Off The Wire
Early holiday shopping hammers U.S. retail sales; Omicron drag anticipated in January
WASHINGTON, Jan 14 (Reuters) - U.S. retail sales dropped by the most in 10 months in December, likely the result of Americans starting their holiday shopping in October to avoid empty shelves at stores.
Economists cautioned against reading the unexpected plunge in retail sales last month reported by the Commerce Department on Friday as a sign of weakness. Consumer spending remains underpinned by huge savings, rising wages as companies scramble for scarce workers as well as soaring household wealth.
Still, the report and news of an unexpected decline in production at factories in December suggested the economy lost momentum at the end of 2021. That trend likely persisted into January amid spiraling COVID-19 infections, driven by the Omicron variant, which have disrupted businesses and schooling.
"It is clear that most shoppers heeded the advice to get holiday shopping done early and that, combined with a massive surge in goods spending earlier in the year, conspired to pull sales sharply lower to end the year," said Tim Quinlan, a senior economist at Wells Fargo in Charlotte, North Carolina.
Retail sales fell 1.9% last month, the largest decline since February 2021, after rising 0.2% in November. Economists polled by Reuters had forecast retail sales unchanged. Estimates ranged from as low as a drop of 2.0% to as high as a 0.8% increase.
Retail sales, which are mostly goods, increased 16.9% year-on-year in December. Unadjusted sales rose 10.0% last month.
Sales could weaken further in January as Omicron limits consumer traffic to places like restaurants and bars, though some economists expect goods spending to increase as people stay at home. Retail sales are 19.2% above their pre-pandemic level. Holiday sales surged 14.1% to a record $886.7 billion in 2021, according to the National Retail Federation.
Bottlenecks in the supply chains caused by the pandemic have led to shortages of goods. The pulling forward of sales from December also likely impacted the so-called seasonal factor, the model that the government uses to strip out seasonal fluctuations from the data.
"We do not, therefore, believe that December was a weakening demand story or more cautious behavior by consumers," said Conrad DeQuadros, senior economic advisor at Brean Capital in New York.
The online sales category was hardest hit by the drag from the seasonal factor, plunging 8.7%. Receipts at auto dealerships slipped 0.4%. Automobiles remain scarce because of a global semiconductor shortage.
Motor vehicles could remain in short supply for while. A separate report from the Federal Reserve on Friday showed a 1.3% drop in production at motor vehicle plants helped to pull down manufacturing output 0.3% in December.
Production at factories increased 0.6% in November. Economists had expected output to rise 0.5%. read more
The Fed is still expected to start raising interest rates in March, against the backdrop of high inflation.
"We do not think today's reading will have a significant impact on the Fed's decision to liftoff rates, likely in March, which will depend more heavily on inflation than activity data," said Andrew Hollenhorst, chief economist at Citigroup in New York. "The seasonal adjustment factor turns highly positive in January suggesting that online sales and overall retail sales will bounce back strongly."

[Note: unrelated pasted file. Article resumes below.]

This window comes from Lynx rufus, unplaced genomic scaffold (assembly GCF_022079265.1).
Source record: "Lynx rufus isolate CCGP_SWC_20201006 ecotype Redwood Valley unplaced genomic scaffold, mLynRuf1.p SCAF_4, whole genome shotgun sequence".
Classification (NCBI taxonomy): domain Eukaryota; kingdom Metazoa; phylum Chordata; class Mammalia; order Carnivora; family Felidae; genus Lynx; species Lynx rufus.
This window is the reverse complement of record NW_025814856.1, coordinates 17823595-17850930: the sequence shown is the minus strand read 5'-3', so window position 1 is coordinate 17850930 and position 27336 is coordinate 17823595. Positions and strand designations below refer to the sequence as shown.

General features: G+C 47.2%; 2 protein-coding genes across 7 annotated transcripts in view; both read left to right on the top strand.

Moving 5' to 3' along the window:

Stocks on Wall Street were lower. The dollar rose against a basket of currencies. U.S. Treasury prices fell.
Sales at electronics and appliance stores dropped 2.9%. Receipts at service stations fell 0.7% as gasoline prices retreated from higher levels seen in the prior months. Sales at food and beverage stores fell 0.5%. Sales at clothing stores declined 3.1%. There were also decreases is sales at sporting goods, hobby, musical instrument and book stores.
Furniture store sales tumbled 5.5%, while receipts at electronics and appliance stores plunged 2.9%. But sales at building material and garden equipment suppliers rose 0.9%.
Receipts at restaurants and bars decreased 0.8%. Restaurants and bars are the only services category in the retail sales report. These sales were up 41.3% from last December.
Excluding automobiles, gasoline, building materials and food services, retail sales plunged 3.1%. That was also the biggest drop since last February. Data for November was revised lower to show these so-called core retail sales falling 0.5% instead of dipping 0.1% as previously reported.
Core retail sales correspond most closely with the consumer spending component of gross domestic product. Economists lowered their fourth-quarter consumer spending forecasts after the data.
December's weakness puts consumer spending on a lower growth trajectory heading into the first quarter. Concerns about inflation could also restrain spending. Consumer sentiment fell to the second-lowest level in a decade in early January, a survey from the University of Michigan showed. read more
GDP growth estimates for the fourth quarter remained bullish, thanks to rising inventory accumulation. A fourth report from the Commerce Department showed business inventories increased a strong 1.3% in November. read more
Goldman Sachs trimmed its growth estimate by half-a-percentage point to a 6.5% annualized rate. The economy grew at a 2.3% pace in the third quarter. Growth last year is expected to have been the strongest since 1984.
"Consumer spending will remain the cornerstone of economic growth this year but the near-term path will be choppy amid surging Omicron cases and elevated inflation," said Lydia Boussour, lead U.S. economist at Oxford Economics in New York. "Overall, the combination of strong labor income growth, elevated excess savings and healthy balance sheets will support above-trend consumption growth this year of 4%."